When doing an apt-get upgrade on my RPi 3, many lines of output show up like this:

Adding 'diversion of /boot/bcm2708-rpi-b-plus.dtb to /usr/share/rpikernelhack/bcm2708-rpi-b-plus.dtb by rpikernelhack'
Adding 'diversion of /boot/bcm2708-rpi-b.dtb to /usr/share/rpikernelhack/bcm2708-rpi-b.dtb by rpikernelhack'
Adding 'diversion of /boot/bcm2708-rpi-cm.dtb to /usr/share/rpikernelhack/bcm2708-rpi-cm.dtb by rpikernelhack'
Adding 'diversion of /boot/bcm2709-rpi-2-b.dtb to /usr/share/rpikernelhack/bcm2709-rpi-2-b.dtb by rpikernelhack'
Adding 'diversion of /boot/bcm2710-rpi-3-b.dtb to /usr/share/rpikernelhack/bcm2710-rpi-3-b.dtb by rpikernelhack'
Adding 'diversion of /boot/kernel.img to /usr/share/rpikernelhack/kernel.img by rpikernelhack'
Adding 'diversion of /boot/kernel7.img to /usr/share/rpikernelhack/kernel7.img by rpikernelhack'
Adding 'diversion of /boot/COPYING.linux to /usr/share/rpikernelhack/COPYING.linux by rpikernelhack'

I'm not very educated on Linux kernel features and this looks pretty specific to the RPi.

My question is: What is all this?

What is a 'diversion'? What do all these files (as a group) that are being referenced, actually do? What is 'rpikernelhack'?

I did a little bit of googling and couldn't easily find anything interesting. I figure I'm not the only one who's curious about this so I hope this is an appropriate question!

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    Certainly not the only one who's curious - I'd like to know as well. – joan Jul 18 '16 at 18:52
  • Me too. They took a quite long time when i am doing apt-get upgrade. – Kong Chun Ho Jul 18 '16 at 18:59
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    Probably not as exciting as you think -- I think the "hack" here is on the package management system, not the kernel. debian.org/doc/debian-policy/ap-pkg-diversions.html – goldilocks Jul 18 '16 at 19:24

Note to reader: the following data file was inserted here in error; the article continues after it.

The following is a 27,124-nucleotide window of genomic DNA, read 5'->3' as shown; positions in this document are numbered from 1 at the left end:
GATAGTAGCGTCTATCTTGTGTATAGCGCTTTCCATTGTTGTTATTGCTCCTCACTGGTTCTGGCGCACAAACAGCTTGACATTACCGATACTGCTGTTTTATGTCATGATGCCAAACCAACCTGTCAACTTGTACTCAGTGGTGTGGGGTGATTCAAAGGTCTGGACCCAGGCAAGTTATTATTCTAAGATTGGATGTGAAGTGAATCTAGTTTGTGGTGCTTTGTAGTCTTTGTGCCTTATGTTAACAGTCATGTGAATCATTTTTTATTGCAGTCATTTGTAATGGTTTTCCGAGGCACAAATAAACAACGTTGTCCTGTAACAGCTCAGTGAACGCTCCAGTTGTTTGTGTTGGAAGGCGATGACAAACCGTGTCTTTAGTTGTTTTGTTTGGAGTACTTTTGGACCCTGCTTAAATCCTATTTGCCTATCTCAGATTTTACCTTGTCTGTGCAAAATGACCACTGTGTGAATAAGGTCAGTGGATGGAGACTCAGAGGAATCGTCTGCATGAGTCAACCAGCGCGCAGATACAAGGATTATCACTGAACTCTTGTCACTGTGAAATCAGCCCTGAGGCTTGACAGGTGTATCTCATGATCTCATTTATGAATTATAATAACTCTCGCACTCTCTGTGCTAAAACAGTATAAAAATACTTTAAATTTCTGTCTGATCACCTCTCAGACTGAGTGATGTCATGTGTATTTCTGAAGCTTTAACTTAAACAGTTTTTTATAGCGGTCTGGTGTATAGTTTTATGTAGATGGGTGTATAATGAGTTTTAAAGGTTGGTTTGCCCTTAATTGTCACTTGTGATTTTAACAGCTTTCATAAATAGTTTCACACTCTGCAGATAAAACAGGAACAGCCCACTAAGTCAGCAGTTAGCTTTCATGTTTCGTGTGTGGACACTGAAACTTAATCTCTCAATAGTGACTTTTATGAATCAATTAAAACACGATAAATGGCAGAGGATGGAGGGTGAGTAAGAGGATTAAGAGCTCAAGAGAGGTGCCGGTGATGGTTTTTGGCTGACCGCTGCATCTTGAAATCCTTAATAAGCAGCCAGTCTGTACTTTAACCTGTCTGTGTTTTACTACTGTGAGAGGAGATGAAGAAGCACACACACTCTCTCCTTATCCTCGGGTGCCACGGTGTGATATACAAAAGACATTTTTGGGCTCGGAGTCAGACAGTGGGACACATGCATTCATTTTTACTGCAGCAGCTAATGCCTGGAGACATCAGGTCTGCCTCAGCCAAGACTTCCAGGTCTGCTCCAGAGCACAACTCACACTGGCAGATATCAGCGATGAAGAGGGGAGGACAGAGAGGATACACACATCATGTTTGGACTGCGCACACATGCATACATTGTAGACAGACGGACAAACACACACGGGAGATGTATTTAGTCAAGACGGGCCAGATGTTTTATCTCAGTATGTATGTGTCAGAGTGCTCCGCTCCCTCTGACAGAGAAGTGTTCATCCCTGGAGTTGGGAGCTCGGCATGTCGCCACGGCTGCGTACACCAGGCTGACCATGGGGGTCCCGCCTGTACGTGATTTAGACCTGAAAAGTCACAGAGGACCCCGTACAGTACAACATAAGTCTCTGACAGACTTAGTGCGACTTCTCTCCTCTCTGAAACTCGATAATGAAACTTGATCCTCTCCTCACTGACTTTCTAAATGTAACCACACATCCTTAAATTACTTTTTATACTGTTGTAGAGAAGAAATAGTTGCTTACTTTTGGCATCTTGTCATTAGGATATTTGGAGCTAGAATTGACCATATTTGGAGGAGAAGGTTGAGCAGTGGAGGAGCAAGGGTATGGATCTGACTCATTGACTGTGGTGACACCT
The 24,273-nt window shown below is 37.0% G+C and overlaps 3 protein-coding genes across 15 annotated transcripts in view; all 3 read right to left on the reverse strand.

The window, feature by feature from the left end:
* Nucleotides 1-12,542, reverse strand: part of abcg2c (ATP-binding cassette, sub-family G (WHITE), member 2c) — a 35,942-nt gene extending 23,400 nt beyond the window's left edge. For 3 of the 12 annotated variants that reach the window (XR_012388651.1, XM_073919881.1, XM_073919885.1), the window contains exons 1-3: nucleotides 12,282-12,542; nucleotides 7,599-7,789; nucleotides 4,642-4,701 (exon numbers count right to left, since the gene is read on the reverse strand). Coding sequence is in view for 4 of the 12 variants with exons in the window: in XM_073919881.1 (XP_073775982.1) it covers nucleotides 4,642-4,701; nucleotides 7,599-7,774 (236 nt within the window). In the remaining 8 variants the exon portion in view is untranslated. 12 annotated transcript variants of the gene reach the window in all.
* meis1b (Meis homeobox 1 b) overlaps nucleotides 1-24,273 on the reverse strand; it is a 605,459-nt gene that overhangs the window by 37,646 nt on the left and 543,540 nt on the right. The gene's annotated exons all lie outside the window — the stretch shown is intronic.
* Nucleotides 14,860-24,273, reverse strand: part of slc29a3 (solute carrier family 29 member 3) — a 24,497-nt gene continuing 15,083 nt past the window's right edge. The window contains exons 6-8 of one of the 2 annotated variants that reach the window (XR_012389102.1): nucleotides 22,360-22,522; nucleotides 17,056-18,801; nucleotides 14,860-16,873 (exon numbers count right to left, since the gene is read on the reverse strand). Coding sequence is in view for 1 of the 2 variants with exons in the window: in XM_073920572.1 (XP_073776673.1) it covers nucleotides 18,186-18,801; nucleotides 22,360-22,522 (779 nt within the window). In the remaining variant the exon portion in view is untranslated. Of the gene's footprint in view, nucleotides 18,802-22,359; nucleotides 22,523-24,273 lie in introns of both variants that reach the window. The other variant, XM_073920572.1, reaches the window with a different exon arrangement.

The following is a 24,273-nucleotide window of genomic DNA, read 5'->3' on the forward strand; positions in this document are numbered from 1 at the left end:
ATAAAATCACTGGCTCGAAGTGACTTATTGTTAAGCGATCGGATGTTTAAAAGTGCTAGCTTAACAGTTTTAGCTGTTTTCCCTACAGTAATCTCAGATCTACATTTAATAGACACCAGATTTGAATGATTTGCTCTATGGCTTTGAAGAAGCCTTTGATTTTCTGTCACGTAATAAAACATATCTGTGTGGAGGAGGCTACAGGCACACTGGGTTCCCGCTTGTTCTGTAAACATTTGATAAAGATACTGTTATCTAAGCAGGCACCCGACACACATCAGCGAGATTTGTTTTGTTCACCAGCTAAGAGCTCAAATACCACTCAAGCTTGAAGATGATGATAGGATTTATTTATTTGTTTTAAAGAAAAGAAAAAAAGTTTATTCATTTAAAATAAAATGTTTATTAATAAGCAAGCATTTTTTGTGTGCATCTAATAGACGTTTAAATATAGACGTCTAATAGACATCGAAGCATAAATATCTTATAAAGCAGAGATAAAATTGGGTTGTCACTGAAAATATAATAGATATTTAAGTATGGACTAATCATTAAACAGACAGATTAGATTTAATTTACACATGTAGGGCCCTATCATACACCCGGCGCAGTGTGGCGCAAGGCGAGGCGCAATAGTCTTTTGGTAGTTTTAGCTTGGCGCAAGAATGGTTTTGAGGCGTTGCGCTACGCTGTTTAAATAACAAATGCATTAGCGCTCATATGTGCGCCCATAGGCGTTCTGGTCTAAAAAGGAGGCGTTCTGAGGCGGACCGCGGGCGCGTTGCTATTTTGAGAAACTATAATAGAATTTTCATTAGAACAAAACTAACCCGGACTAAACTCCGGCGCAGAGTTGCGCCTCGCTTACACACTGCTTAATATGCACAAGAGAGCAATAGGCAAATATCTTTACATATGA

• Here's a sample from the preinst part: dpkg-divert --package rpikernelhack --divert /usr/share/rpikernelhack/kernel.img /boot/kernel.img. @goldilocks' link explains --package clearly. – PNDA Jul 20 '16 at 4:53
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    @qbicdesign I think that hinges on your understanding of the word "hack". One commonplace use would be to refer to something that's perhaps not an ideal or proper solution to a problem but works, at least in a pinch or with minimal effort, so someone is just indicating that explicitly (the one at the beginning of that article isn't a solution to anything, but the common theme would be "improper" = "using something in a way it was not intended" = "not necessarily wrong, maybe even clever"). – goldilocks Sep 11 '16 at 16:48

"rpikernelhack" is a fake package name and a directory name used as part of a hack (in the sense of a dirty but expedient solution to a problem) to work around the fact that the Raspberry Pi foundation decided to make /boot a fat32 partition and dpkg does not get on well with fat32. I was the one who initially came up with the idea, though it was refined later by others.

dpkg will install new files onto a fat32 partition (spewing some warnings along the way), but if it tries to update an existing file on a fat32 partition it will fail (iirc it tries to make a backup of the old file by creating a hardlink and fat32 doesn't support hardlinks).